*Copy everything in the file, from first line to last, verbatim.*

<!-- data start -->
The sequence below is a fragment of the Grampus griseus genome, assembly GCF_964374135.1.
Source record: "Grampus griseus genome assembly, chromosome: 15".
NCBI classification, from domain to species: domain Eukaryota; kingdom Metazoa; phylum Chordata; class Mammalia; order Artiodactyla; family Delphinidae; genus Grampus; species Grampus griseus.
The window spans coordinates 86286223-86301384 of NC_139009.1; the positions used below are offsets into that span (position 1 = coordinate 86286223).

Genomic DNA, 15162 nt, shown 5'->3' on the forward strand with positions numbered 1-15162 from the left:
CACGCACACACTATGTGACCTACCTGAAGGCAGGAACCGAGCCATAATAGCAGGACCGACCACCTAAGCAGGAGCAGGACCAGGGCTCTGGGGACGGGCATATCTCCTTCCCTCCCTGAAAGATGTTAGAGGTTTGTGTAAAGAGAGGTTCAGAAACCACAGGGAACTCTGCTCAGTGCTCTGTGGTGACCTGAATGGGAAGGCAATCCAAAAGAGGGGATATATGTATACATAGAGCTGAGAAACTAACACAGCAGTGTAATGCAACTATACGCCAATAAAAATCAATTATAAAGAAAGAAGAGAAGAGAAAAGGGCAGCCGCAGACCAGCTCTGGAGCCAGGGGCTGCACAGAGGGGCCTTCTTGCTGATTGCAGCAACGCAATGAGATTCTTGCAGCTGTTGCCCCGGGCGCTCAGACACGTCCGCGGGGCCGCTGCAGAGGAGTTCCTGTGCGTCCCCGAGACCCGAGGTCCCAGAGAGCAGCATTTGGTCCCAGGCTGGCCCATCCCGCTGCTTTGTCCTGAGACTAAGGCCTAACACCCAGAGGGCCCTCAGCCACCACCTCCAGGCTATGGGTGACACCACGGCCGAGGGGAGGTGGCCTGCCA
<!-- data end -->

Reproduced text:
The sequence below is a fragment of the Grampus griseus genome, assembly GCF_964374135.1.
Source record: "Grampus griseus genome assembly, chromosome: 15".
NCBI classification, from domain to species: domain Eukaryota; kingdom Metazoa; phylum Chordata; class Mammalia; order Artiodactyla; family Delphinidae; genus Grampus; species Grampus griseus.
The window spans coordinates 86286223-86301384 of NC_139009.1; the positions used below are offsets into that span (position 1 = coordinate 86286223).

Genomic DNA, 15162 nt, shown 5'->3' on the forward strand with positions numbered 1-15162 from the left:
CACGCACACACTATGTGACCTACCTGAAGGCAGGAACCGAGCCATAATAGCAGGACCGACCACCTAAGCAGGAGCAGGACCAGGGCTCTGGGGACGGGCATATCTCCTTCCCTCCCTGAAAGATGTTAGAGGTTTGTGTAAAGAGAGGTTCAGAAACCACAGGGAACTCTGCTCAGTGCTCTGTGGTGACCTGAATGGGAAGGCAATCCAAAAGAGGGGATATATGTATACATAGAGCTGAGAAACTAACACAGCAGTGTAATGCAACTATACGCCAATAAAAATCAATTATAAAGAAAGAAGAGAAGAGAAAAGGGCAGCCGCAGACCAGCTCTGGAGCCAGGGGCTGCACAGAGGGGCCTTCTTGCTGATTGCAGCAACGCAATGAGATTCTTGCAGCTGTTGCCCCGGGCGCTCAGACACGTCCGCGGGGCCGCTGCAGAGGAGTTCCTGTGCGTCCCCGAGACCCGAGGTCCCAGAGAGCAGCATTTGGTCCCAGGCTGGCCCATCCCGCTGCTTTGTCCTGAGACTAAGGCCTAACACCCAGAGGGCCCTCAGCCACCACCTCCAGGCTATGGGTGACACCACGGCCGAGGGGAGGTGGCCTGCCA